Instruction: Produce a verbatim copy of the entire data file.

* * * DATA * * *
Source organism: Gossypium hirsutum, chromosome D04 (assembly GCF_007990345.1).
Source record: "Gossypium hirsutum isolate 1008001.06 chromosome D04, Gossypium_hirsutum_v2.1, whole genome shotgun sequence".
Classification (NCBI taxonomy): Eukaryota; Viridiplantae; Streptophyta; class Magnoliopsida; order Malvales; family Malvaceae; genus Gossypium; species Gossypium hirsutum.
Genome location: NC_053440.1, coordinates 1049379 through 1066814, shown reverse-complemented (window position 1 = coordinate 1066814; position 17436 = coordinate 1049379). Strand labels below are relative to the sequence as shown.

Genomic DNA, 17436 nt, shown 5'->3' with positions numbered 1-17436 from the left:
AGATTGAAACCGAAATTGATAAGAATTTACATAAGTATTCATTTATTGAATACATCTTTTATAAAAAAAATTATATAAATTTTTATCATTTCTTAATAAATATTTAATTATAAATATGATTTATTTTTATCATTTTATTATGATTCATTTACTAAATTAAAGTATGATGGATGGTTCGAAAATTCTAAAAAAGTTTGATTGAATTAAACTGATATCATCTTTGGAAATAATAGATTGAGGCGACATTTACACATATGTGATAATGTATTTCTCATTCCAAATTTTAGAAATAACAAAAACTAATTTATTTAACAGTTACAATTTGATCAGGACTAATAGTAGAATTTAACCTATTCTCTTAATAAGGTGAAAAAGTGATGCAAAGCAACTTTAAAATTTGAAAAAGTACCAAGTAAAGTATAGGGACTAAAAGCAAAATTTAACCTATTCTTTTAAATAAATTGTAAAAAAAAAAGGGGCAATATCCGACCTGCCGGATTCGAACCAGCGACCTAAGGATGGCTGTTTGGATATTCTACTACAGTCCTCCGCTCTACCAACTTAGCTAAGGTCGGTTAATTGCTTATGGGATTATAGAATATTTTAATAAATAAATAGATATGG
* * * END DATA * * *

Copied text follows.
Source organism: Gossypium hirsutum, chromosome D04 (assembly GCF_007990345.1).
Source record: "Gossypium hirsutum isolate 1008001.06 chromosome D04, Gossypium_hirsutum_v2.1, whole genome shotgun sequence".
Classification (NCBI taxonomy): Eukaryota; Viridiplantae; Streptophyta; class Magnoliopsida; order Malvales; family Malvaceae; genus Gossypium; species Gossypium hirsutum.
Genome location: NC_053440.1, coordinates 1049379 through 1066814, shown reverse-complemented (window position 1 = coordinate 1066814; position 17436 = coordinate 1049379). Strand labels below are relative to the sequence as shown.

Genomic DNA, 17436 nt, shown 5'->3' with positions numbered 1-17436 from the left:
AGATTGAAACCGAAATTGATAAGAATTTACATAAGTATTCATTTATTGAATACATCTTTTATAAAAAAAATTATATAAATTTTTATCATTTCTTAATAAATATTTAATTATAAATATGATTTATTTTTATCATTTTATTATGATTCATTTACTAAATTAAAGTATGATGGATGGTTCGAAAATTCTAAAAAAGTTTGATTGAATTAAACTGATATCATCTTTGGAAATAATAGATTGAGGCGACATTTACACATATGTGATAATGTATTTCTCATTCCAAATTTTAGAAATAACAAAAACTAATTTATTTAACAGTTACAATTTGATCAGGACTAATAGTAGAATTTAACCTATTCTCTTAATAAGGTGAAAAAGTGATGCAAAGCAACTTTAAAATTTGAAAAAGTACCAAGTAAAGTATAGGGACTAAAAGCAAAATTTAACCTATTCTTTTAAATAAATTGTAAAAAAAAAAGGGGCAATATCCGACCTGCCGGATTCGAACCAGCGACCTAAGGATGGCTGTTTGGATATTCTACTACAGTCCTCCGCTCTACCAACTTAGCTAAGGTCGGTTAATTGCTTATGGGATTATAGAATATTTTAATAAATAAATAGATATGG